Constitutional Law

  • History Offers Warning that Some Crises of Civic Virtue are Overblown

    by Bruce Dearstyne

    The American Bar Association's Committee on American Citizenship warned in 1922 of a decline in civic awareness that threatened the very survival of the republic. A century later, it offers a lesson that sometimes warnings of democratic peril are self-serving. 

  • On the Historical Dilettantes Practicing Originalism

    by Joshua Zeitz

    "The functional problem with originalism is that it requires a very, very firm grasp of history — a grasp that none of the nine justices, and certainly few of their 20-something law clerks, freshly minted from J.D. programs, possess."

  • Would the Founders Convict Trump and Bar Him From Office?

    by Eli Merritt

    "Today’s Republican senators must at least be willing to break with their party and disappoint some of their constituents — and, yes, perhaps lose their jobs in coming elections — to serve the larger interest of protecting the nation."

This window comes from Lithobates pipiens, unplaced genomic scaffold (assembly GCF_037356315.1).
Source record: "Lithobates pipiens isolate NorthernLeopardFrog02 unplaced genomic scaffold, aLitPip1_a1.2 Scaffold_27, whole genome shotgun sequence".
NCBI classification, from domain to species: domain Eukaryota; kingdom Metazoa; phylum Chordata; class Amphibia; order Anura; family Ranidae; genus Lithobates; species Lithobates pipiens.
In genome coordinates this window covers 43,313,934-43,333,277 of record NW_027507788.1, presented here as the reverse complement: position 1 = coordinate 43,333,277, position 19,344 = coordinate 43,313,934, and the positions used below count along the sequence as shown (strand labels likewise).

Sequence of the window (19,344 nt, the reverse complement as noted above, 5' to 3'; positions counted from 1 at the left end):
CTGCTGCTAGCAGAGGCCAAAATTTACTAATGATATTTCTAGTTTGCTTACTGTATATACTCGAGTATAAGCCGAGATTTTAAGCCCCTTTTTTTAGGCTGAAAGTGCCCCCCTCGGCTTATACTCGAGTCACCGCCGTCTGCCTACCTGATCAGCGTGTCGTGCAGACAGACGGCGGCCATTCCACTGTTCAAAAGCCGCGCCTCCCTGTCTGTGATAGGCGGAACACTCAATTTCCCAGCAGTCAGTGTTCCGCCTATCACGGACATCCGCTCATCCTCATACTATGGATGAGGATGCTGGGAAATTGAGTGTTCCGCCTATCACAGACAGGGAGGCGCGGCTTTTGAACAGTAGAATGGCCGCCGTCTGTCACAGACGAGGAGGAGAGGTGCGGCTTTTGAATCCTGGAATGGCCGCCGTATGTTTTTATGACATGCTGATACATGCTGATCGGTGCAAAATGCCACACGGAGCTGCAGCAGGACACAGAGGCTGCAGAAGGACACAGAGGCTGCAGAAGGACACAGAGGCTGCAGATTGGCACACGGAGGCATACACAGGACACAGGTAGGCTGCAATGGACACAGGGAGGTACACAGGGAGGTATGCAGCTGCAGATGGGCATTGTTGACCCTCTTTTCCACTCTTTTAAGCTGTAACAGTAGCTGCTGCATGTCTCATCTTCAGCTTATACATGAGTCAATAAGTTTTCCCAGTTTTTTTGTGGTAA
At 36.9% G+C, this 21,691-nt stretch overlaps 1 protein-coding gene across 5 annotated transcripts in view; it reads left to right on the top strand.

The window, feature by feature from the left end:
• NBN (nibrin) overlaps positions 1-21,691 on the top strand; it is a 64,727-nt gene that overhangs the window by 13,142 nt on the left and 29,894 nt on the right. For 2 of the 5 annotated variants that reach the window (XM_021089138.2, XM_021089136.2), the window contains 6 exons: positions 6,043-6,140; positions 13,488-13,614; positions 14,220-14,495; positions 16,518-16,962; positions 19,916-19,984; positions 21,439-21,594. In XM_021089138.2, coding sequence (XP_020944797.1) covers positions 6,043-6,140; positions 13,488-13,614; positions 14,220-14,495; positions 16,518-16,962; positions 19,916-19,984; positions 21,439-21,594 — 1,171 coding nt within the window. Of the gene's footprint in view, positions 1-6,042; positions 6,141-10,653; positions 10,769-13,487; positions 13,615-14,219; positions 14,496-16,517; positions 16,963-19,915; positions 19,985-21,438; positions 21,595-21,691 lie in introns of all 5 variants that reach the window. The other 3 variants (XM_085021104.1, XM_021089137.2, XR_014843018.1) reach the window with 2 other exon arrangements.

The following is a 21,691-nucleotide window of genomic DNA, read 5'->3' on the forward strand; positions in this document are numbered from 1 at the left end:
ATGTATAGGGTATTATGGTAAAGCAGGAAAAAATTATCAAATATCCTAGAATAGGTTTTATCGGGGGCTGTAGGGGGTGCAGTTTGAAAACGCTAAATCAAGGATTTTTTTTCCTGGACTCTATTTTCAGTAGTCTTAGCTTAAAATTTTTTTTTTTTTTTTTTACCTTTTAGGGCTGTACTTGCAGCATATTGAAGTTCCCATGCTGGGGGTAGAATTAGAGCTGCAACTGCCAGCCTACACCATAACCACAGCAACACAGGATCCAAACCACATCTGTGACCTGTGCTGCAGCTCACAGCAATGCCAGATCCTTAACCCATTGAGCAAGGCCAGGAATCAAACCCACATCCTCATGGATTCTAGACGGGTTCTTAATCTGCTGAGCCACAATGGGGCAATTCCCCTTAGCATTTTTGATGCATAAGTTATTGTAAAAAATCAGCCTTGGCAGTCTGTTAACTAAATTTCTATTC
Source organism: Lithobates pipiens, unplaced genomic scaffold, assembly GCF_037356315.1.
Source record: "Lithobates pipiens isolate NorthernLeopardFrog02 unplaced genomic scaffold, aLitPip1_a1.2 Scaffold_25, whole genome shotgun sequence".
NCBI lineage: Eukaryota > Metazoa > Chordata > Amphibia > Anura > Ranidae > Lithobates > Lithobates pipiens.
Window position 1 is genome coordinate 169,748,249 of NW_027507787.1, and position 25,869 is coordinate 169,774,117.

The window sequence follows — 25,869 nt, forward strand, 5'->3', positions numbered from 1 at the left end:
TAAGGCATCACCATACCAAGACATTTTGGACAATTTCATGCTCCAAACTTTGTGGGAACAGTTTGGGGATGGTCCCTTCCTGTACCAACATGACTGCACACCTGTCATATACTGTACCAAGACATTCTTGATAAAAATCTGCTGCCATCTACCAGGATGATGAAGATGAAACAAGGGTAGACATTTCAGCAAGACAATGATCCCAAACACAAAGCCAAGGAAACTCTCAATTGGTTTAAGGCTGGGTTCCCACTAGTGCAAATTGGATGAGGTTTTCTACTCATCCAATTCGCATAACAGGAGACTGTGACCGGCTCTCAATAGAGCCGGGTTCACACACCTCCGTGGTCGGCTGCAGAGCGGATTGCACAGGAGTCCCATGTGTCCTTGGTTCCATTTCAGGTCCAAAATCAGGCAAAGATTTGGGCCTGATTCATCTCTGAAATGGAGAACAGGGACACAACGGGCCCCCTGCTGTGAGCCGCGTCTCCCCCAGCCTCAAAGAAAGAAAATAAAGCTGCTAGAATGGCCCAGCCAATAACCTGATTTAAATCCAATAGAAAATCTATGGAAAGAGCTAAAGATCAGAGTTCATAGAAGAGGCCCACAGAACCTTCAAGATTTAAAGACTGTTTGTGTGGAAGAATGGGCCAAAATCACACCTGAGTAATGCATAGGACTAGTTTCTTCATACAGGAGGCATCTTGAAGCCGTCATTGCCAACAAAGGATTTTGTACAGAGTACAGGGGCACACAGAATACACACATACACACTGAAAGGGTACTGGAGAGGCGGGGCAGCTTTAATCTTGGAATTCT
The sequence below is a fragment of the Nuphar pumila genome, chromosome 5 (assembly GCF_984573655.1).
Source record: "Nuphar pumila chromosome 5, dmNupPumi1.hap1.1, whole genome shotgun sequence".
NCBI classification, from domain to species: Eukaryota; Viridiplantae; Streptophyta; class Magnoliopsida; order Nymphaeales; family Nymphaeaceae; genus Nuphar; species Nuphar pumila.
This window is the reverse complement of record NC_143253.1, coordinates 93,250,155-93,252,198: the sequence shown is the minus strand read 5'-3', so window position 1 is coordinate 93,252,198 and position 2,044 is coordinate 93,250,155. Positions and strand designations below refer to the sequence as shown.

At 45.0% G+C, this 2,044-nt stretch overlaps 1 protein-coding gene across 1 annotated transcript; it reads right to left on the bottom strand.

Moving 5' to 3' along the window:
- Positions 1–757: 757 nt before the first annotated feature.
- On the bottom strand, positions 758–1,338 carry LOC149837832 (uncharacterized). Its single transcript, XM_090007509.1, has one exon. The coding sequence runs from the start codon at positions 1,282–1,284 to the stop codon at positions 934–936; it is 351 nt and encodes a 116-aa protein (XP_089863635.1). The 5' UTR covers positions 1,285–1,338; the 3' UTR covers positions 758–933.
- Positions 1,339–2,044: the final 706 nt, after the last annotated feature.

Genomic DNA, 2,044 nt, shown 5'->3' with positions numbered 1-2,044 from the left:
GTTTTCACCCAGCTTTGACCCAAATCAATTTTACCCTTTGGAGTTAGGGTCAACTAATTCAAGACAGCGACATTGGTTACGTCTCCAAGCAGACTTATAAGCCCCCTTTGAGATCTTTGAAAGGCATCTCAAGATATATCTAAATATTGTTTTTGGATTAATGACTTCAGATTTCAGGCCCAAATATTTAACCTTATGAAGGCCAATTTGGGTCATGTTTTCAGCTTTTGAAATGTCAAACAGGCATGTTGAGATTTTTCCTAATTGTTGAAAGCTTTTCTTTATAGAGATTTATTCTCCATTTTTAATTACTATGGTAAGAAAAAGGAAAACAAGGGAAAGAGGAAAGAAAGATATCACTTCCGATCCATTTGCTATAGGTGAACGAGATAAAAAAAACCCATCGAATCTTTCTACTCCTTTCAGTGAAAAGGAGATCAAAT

• The Constitution Forbids a Post-Presidential Impeachment Trial

    by William G. Hyland, Jr.

    A biographer of George Mason argues that, by the text and original intent of the Constitutional impeachment power, Donald Trump's exposure to trial ended when he left office and the Senate trial set to start on February 8 is unconstitutional.

  • What the Founders Would Have Done with Trump

    by Frank O. Bowman III

    "The impeachment mechanism written into the American Constitution owes its structure to a set of very specific lessons the Framers drew from British and classical history," writes a constitutional law scholar. Those lessons point to the validity of trying Trump in the Senate even after the end of his presidency.

  • Why Trump Can Be Convicted Even as an Ex-President

    by Steven I. Vladeck

    The historical record of impeachment trials suggests that they treat removal from office and disqualification from future office as separate questions, meaning that the Senate may still vote to disqualify Trump from office even after his term has ended. 

  • The 25th Amendment Should Not Be Invoked Lightly

    by Brian Kalt

    The speed with which presidential power transfers to the Vice President under the 25th Amendment is balanced by the relative ease with which the president can reclaim those powers. Is it an appropriate tool for removing Donald Trump from power (if not from office)? 

  • Was Impeachment Designed to Fail? (Review Essay)

    The Constitution, by design, stacks the impeachment deck strongly in the president’s favor. And it’s those 233-year-old design choices that dictated the Trump impeachment trial’s eventual outcome. Presidential impeachments are never a fair fight, and they weren’t meant to be.